WRAPUP 5-US consumer prices dip, support Fed’s low rate vow

* Consumer prices fall for the first time in a year

* Year-on-year core CPI rate lowest since 1966

* Report supports Fed’s low interest rates pledge

* Home purchase loan demands falls in latest week
(Updates with closing market prices)

By Lucia Mutikani

WASHINGTON, May 19 (BestGrowthStock) – U.S. consumer prices fell
for the first time in a year last month and the closely watched
core inflation rate posted its smallest annual gain since 1966,
pointing to a lack of price pressure as the economic recovery
gathers steam.

The Consumer Price Index unexpectedly slipped 0.1 percent
in April, the Labor Department said on Wednesday, which
analysts said should allow the U.S. Federal Reserve to focus on
supporting growth, especially as Europe’s debt crisis looks set
to slow economies in that region.

An industry report released separately showed demand for
loans to buy homes sank 27.1 percent to a 13-year low last week
after the expiry of a home buyers tax credit, suggesting a
recovery in housing will be painfully slow. [ID:nN19225369]

“The inflation picture is very well controlled and that’s
going to give the Fed an opportunity to stay accommodative for
a longer period of time. It’s a good environment to help keep
the economy here growing,” said Michael Strauss, chief
economist at Commonfund in Wilton, Connecticut.

The April CPI was pulled down by declining energy costs.
Consumer prices rose 0.1 percent in March and analysts had
expected a similar gain in April.

The core inflation rate, which excludes volatile food and
energy costs, was flat last month. Over the past 12 months,
core inflation has risen just 0.9 percent, the smallest gain in
more than 44 years.

The Fed cut benchmark overnight lending rates to near zero
in December 2008 and has vowed to keep them extraordinarily low
for an “extended period” to nurse the economy back from its
worst downturn since the 1930s.

Minutes of the Fed’s April policy meeting, released on
Wednesday, indicated the U.S. central bank does not see
inflation as a near-term risk. [ID:nWEQ003931]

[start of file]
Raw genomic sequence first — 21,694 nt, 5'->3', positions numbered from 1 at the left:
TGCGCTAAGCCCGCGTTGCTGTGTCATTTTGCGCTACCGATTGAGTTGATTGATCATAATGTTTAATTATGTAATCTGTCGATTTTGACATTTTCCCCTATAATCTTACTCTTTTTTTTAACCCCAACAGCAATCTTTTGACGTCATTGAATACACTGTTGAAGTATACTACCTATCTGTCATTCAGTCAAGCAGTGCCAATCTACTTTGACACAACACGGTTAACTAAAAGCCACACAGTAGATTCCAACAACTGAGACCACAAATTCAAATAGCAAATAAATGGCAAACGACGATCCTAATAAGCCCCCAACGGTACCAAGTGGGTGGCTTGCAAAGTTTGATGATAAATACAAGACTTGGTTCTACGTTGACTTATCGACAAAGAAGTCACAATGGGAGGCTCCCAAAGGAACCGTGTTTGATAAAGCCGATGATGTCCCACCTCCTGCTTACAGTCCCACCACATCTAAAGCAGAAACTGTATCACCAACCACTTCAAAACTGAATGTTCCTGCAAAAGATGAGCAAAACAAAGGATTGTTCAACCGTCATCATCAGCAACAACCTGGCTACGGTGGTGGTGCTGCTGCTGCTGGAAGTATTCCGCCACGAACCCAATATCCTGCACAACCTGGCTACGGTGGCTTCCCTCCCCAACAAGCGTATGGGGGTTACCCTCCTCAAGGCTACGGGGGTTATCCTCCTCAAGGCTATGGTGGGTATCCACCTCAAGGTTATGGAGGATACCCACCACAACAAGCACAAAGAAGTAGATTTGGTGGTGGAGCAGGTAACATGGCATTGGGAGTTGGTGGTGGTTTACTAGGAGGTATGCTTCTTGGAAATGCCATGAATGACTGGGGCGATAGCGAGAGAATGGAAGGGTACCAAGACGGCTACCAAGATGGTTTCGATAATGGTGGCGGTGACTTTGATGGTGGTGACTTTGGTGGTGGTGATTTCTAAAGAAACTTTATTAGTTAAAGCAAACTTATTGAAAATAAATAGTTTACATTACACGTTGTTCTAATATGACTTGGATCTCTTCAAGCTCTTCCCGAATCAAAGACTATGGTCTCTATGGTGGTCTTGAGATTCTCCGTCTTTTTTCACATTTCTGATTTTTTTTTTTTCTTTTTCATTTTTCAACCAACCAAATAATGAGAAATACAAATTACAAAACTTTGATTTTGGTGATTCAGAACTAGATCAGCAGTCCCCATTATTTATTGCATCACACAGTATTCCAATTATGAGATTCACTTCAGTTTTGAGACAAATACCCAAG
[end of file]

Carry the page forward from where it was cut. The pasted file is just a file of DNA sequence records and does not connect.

While the economy has grown for three straight quarters and
employers have added jobs for four months in a row, the
unemployment rate stands at 9.9 percent.

STUBBORNLY HIGH UNEMPLOYMENT

Analysts said with unemployment still stubbornly high,
inflation was likely to remain muted for a while, and some even
saw the risk of deflation — an economically disabling,
broad-based decline in consumer prices.

“Elevated unemployment and stagnant wages have caused
retail chains to slash prices and firms have chosen to absorb
increasing costs at earlier stages of production rather than
pass them along downstream,” said Joseph Brusuelas, chief
economist at Brusuelas Analytics in Stamford, Connecticut.

U.S. financial markets shrugged off the data, remaining
preoccupied with Europe’s debt troubles. The broad U.S.
Standard & Poor’s index (.SPX: ) briefly pierced 1,102.12, its
200-day moving average, seen as a support level. It pulled back
to end down 0.51 percent at 1,115.05.

Speculation European monetary authorities might act to
support the euro saw the U.S. climb down from a four-year high
against the single euro zone currency. Prices for U.S.
government bonds fell modestly.

While analysts generally believe the fiscal problems in
Europe will have a minimal impact on the U.S. economy, Paul
Volcker, the former Fed Chairman who is a White House economics
adviser, said the European crisis showed the risks for the
nation if it did not get its budget deficit under control.
[ID:nN18160537]

The U.S. government’s record economic stimulus package
helped push the budget deficit last year to $1.4 trillion,
roughly 10 percent of gross domestic product. There have been
fears the budget deficit and the vast amounts of money pumped
into the economy by the Fed could stoke inflation.

For now, those concerns have faded as substantial slack in
the economy is keeping price pressures subdued.

Contributing to the consumer price weakness in April,
energy and gasoline costs saw their largest declines in over a
year. Food prices rose moderately for a second straight month.

Core consumer prices were held back by new vehicle and
shelter costs, which were unchanged. Clothing prices fell,
while medical care costs rose marginally.

A glut of homes on the market is keeping rental costs in
check, a trend likely to continue amid expectations the housing
market will struggle to recover without government incentives.

Home buyers looking to cash in on federal tax credits had
to have signed contracts by April 30 and must close on their
loans by June 30.

The week ended May 14 was the second straight week that
demand for loans to buy homes fell, after three straight weeks
of sharp gains before the April 30 deadline, data from the
Mortgage Bankers Association showed.

“It’s disturbing,” said John Canally, economist at LPL
Financial in Boston. “It seems that every other data point for
housing is pretty good, so I’m leaning toward the hangover from
the tax credit.”

Demand to refinance mortgages, however, jumped 14.5 percent
last week to a nine-week high. But in another sign of problems
plaguing the housing recovery, the industry group also said one
in every seven households with a mortgage ended the first
quarter behind on payments or in foreclosure. [ID:nN19233372]
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U.S. inflation graphic: http://link.reuters.com/keh25k
U.S. mortgages graphic: http://link.reuters.com/naf25k
For more on economy see Reuters Breakingview:
U.S. deflation threat not yet fully neutralized
[ID:nN19226578]
New optimism of the rich may be leading indicator
[ID:nN18145438]
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(Additional reporting by Lynn Adler; Editing by Diane Craft)

WRAPUP 5-US consumer prices dip, support Fed’s low rate vow